Both sides have valid arguments, but both sides also have leaps in logic, ultimately the choice is up to you, if you believe that modern films will be too violent for children then don’t take them go to see those movies, if you think that violent films are good for children then take your kids to them.

Works Cited

Sapolsky, Barry S., Fred Molitor, and Sarah Luque. "Sex and Violence in Slasher Films: Re-Examining the Assumptions." Journalism and Mass Communication Quarterly, vol. 80, no. 1, 2003, pp. 28-38. ProQuest, http://nclive.org/cgi-bin/nclsm?url=http://search.proquest.com/docview/216925306?accountid=8443.

Afra, Kia. "PG-13, Ratings Creep, and the Legacy of Screen Violence: The MPAA Responds to the FTC's "Marketing Violent Entertainment to Children" (2000-2009)." Cinema Journal, vol. 55, no. 3, 2016, pp. 40-64. ProQuest, http://nclive.org/cgi-bin/nclsm?url=http://search.proquest.com/docview/1802193532?accountid=8443. 

Woodcock, Scott. "Horror Films and the Argument from Reactive Attitudes." Ethical Theory and Moral Practice, vol. 16, no. 2, 2013, pp. 309-324. ProQuest, http://nclive.org/cgi-bin/nclsm?url=http://search.proquest.com/docview/1322488823?accountid=8443, doi:http://dx.doi.org/10.1007/s10677-012-9338-7.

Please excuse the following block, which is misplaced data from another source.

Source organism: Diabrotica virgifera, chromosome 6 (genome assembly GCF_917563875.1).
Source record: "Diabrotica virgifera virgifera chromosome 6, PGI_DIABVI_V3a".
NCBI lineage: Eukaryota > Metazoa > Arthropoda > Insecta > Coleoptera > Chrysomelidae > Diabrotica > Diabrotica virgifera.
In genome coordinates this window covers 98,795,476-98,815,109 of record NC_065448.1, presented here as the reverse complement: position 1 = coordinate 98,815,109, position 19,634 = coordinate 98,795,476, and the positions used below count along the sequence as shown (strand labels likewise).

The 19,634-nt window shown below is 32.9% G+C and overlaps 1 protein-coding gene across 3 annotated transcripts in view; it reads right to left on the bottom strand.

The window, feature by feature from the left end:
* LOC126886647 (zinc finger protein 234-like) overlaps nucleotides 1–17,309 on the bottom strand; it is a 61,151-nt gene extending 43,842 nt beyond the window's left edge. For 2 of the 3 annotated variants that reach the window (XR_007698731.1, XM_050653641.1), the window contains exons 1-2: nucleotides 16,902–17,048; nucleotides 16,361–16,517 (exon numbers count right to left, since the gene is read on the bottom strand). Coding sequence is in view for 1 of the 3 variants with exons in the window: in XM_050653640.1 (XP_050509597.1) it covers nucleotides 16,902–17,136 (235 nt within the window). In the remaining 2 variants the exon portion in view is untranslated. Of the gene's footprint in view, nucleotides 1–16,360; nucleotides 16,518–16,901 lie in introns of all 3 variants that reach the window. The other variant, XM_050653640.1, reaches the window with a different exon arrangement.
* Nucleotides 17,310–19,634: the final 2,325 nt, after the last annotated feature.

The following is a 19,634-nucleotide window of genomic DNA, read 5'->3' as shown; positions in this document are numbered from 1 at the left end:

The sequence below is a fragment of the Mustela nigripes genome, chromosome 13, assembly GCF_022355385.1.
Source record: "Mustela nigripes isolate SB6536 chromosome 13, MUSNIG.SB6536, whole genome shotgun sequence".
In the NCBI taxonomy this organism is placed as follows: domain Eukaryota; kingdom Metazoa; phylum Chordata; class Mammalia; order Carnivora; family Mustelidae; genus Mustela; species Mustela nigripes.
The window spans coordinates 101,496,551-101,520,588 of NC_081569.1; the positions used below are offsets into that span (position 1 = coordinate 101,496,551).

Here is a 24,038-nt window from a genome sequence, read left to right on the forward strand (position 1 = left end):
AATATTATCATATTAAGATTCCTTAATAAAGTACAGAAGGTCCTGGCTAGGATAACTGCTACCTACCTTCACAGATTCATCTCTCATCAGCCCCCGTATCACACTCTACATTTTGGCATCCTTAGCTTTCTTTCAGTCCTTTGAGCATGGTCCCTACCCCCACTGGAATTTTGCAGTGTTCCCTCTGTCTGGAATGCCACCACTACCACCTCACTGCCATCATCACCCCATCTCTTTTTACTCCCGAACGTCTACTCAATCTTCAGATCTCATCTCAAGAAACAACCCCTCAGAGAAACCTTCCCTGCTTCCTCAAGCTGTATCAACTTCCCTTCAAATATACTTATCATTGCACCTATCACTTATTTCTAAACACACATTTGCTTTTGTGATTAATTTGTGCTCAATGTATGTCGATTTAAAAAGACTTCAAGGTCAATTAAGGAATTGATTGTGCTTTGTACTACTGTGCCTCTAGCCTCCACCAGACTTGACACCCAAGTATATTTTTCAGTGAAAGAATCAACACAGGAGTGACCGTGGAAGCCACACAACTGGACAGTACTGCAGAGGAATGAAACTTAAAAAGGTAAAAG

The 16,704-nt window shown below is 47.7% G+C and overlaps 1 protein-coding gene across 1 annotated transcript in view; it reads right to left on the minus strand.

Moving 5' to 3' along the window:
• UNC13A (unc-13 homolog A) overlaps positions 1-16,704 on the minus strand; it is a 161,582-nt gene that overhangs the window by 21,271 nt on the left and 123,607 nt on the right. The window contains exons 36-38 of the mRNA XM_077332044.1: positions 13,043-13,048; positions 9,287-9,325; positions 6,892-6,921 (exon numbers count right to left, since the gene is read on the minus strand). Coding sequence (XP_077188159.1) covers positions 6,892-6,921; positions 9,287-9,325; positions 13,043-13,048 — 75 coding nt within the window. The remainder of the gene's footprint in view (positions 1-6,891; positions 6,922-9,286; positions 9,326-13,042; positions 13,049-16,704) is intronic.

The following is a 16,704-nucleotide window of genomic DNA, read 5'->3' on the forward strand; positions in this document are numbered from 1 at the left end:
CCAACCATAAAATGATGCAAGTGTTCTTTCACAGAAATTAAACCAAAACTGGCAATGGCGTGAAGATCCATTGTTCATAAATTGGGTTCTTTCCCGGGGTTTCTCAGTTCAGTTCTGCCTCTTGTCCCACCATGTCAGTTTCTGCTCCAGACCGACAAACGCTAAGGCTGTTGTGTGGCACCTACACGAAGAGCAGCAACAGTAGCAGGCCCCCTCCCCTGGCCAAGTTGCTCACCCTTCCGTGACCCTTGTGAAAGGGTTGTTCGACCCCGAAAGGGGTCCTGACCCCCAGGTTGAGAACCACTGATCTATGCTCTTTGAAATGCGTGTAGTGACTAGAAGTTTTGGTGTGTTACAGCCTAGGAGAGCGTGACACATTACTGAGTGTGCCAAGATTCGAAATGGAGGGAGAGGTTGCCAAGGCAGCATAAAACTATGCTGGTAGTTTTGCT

McArthur, David L., et al. "Violence and its Injury Consequences in American Movies." The Western Journal of Medicine, vol. 173, no. 3, 2000, pp. 164. ProQuest, http://nclive.org/cgi-bin/nclsm?url=http://search.proquest.com/docview/1782002745?accountid=8443. 

Stoolmiller, Mike, et al. "R-Rated Movie Viewing, Growth in Sensation Seeking and Alcohol Initiation: Reciprocal and Moderation Effects." Prevention Science, vol. 11, no. 1, 2010, pp. 1-13. ProQuest, http://nclive.org/cgi-bin/nclsm?url=http://search.proquest.com/docview/222849901?accountid=8443, doi:http://dx.doi.org/10.1007/s11121-009-0143-z.

“R-Rated Movies Increase Likelihood of Underage Children Trying Alcohol.” ScienceDaily, ScienceDaily, 12 Mar. 2010, www.sciencedaily.com/releases/2010/03/100311123616.htm.